At the same time I was on the phone with Lucas in Miami, and another guy in the St Pete coastguard – who were both extremely nice. Near the end of the call, the St Pete guy mentioned the Manatee County Sheriff’s department had called reporting my boat’s whereabouts. Things were starting to look up! Thanks to google maps I figured out that was about 5 miles from my current location; and I told my wife not to bother driving ~2 hours to come and find me. Instead I could call an Uber, and get back to the boat faster and check it all out.

After 2 attempts with the Uber app, it was timing out and said no cars available in your area. So I started to walk, and once I got to a more major road, I saw a bus stop. Soon enough a trolley came down the road and stopped. I asked the driver if he went to Manatee Beach? “Yes” he replied. …well I don’t have any money but could you please take me there? “The trolleys are free, but today we are charging double” …What? …Took me a few seconds to compute, but I then climbed on and stood near the front since I was all wet. As we drove down the road, I suddenly realized the bus was full of tourists, with shorts / bikinis / plastic buckets & toys heading to the beach. I on the other hand was wearing a dry-suit, and carrying my PFD, with PLB (activated), strobe light, knife, whistle, etc – which was probably quite alarming to the young kids!

At the beach I could immediately see the mainsail of my boat, in the middle of an area of beach umbrellas, and many families enjoying picnics and beach games around it. As I approached, a beach lifeguard came up to me at the boat, and explained they had seen it heading towards the beach earlier. Through binoculars – they realized there was no one onboard, and were quite alarmed! They must have dragged it up the beach pretty quickly, as there was no damage (which I would probably expect if the boat had sat in the breaking surf for any period with the conditions of that day.) Anyhow the lifeguards had found my float plan on the boat, and therefore knew my name and plans. They explained they had been watching to ensure my stuff was all safe, and wished me luck with the rest of my journey. …like everyone on that day – super nice and helpful people.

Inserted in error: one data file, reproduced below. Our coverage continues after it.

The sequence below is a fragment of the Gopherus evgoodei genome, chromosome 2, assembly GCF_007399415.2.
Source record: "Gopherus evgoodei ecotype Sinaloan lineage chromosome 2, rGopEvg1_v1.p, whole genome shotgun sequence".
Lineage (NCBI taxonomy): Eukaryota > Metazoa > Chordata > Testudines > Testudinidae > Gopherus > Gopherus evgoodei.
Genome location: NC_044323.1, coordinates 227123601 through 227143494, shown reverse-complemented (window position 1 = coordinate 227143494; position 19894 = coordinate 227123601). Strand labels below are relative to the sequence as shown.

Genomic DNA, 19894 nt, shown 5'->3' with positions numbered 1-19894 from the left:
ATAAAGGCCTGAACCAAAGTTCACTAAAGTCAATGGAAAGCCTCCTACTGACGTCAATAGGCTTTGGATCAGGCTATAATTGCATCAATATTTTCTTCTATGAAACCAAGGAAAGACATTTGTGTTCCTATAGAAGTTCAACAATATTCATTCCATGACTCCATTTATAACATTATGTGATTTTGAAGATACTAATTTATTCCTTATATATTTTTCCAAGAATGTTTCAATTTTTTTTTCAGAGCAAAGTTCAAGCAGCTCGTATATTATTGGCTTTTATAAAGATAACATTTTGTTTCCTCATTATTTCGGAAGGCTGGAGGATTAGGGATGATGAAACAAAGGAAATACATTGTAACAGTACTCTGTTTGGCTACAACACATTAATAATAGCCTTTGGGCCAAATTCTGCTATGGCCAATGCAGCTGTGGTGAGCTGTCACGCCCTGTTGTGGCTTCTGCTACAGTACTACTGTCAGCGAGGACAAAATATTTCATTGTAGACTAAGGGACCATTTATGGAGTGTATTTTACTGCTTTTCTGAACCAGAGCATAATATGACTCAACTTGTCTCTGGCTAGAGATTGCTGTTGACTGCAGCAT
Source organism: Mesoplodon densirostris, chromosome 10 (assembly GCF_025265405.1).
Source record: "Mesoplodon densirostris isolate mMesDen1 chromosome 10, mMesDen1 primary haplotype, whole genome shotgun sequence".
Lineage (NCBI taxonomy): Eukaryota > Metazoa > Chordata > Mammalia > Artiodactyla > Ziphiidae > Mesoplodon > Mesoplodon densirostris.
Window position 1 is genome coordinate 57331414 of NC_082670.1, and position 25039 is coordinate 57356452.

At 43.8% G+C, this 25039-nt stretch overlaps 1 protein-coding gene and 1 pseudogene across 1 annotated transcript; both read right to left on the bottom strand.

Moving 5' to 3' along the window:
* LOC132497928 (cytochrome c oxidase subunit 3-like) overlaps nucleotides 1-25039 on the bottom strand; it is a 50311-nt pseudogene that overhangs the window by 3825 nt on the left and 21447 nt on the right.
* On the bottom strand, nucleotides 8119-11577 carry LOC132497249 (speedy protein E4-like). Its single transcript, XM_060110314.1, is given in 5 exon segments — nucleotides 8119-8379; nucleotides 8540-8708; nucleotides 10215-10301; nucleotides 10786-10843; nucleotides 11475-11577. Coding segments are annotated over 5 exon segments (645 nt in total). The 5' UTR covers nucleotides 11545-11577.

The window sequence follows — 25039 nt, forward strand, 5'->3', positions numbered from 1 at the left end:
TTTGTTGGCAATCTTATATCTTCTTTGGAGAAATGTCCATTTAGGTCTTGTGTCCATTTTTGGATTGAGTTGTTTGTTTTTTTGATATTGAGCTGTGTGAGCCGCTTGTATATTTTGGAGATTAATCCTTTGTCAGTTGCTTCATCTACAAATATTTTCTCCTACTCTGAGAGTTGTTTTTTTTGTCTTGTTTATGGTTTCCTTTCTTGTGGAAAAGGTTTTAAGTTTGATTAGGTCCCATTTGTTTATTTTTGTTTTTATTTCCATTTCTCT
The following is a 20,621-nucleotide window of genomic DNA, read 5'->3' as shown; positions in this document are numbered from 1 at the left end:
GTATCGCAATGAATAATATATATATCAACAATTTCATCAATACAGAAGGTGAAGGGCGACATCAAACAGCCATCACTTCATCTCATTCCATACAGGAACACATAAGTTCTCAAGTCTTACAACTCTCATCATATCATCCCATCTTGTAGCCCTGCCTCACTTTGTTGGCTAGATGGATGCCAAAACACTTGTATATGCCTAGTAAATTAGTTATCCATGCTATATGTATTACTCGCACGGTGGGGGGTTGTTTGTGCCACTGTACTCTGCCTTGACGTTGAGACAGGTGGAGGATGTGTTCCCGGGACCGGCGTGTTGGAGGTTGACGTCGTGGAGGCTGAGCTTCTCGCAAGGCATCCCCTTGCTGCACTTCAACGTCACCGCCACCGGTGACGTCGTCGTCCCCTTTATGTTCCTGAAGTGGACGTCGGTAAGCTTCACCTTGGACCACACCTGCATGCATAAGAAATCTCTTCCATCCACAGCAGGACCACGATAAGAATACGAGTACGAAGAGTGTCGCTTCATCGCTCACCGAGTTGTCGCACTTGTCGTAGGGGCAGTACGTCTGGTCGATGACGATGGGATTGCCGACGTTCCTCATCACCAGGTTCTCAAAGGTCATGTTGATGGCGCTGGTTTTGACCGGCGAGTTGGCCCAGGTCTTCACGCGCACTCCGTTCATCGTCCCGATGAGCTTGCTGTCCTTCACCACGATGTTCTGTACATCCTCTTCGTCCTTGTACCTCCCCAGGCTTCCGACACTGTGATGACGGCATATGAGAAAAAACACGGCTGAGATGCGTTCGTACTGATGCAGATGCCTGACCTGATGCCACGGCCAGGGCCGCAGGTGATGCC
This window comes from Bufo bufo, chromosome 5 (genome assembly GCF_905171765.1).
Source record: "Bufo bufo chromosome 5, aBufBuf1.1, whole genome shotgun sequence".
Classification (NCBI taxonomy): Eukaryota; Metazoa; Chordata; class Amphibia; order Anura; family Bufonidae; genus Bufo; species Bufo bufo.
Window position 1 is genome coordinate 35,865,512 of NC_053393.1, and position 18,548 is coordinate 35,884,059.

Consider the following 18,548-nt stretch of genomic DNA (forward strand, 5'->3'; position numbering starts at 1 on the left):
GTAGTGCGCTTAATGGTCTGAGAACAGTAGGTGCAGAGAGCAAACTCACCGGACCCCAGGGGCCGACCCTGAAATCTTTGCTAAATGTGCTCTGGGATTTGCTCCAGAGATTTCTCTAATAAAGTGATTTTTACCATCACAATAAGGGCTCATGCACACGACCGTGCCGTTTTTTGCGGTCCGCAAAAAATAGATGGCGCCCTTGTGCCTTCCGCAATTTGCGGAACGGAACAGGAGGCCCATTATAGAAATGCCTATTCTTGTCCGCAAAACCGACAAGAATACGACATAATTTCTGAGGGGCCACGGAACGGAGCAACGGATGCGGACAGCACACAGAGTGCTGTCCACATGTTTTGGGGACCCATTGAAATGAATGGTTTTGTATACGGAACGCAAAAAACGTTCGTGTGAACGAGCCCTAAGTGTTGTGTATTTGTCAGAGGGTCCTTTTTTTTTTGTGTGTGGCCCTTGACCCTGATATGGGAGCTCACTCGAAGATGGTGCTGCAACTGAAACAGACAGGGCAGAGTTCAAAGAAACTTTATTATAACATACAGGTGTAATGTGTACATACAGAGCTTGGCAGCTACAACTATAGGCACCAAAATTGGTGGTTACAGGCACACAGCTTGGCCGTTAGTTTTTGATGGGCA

With the onshore breeze and breaking waves, it took a little lining up to get ready to depart. A couple of beach-goers saw me, and decided to help by launching me into the breaking waves, which actually was a big help. However at that moment I was pretty unsure if I would only aim to reach CP1, or try to keep going beyond that.

Here are 2 images from 2 trackers: InReach on the boat; and my Garmin watch:

The next 5 days brought a number of other challenges: red tide & dead fish, sand bars, questionable campsites, as well as an inquisitive shark right before a storm at Rabbit Key, but were much more enjoyable than the “exciting” and frustrating first Saturday afternoon. On one long downwind leg I did figure out a reasonable way to make and attach a tether to the boat, which I do think would have avoided most of my issues had I thought of it earlier. The main lesson I learned is for a more pleasant EC experience and to avoid confusion, try to stay together with your tracker from start to finish!


(Aka Andrew Findlay)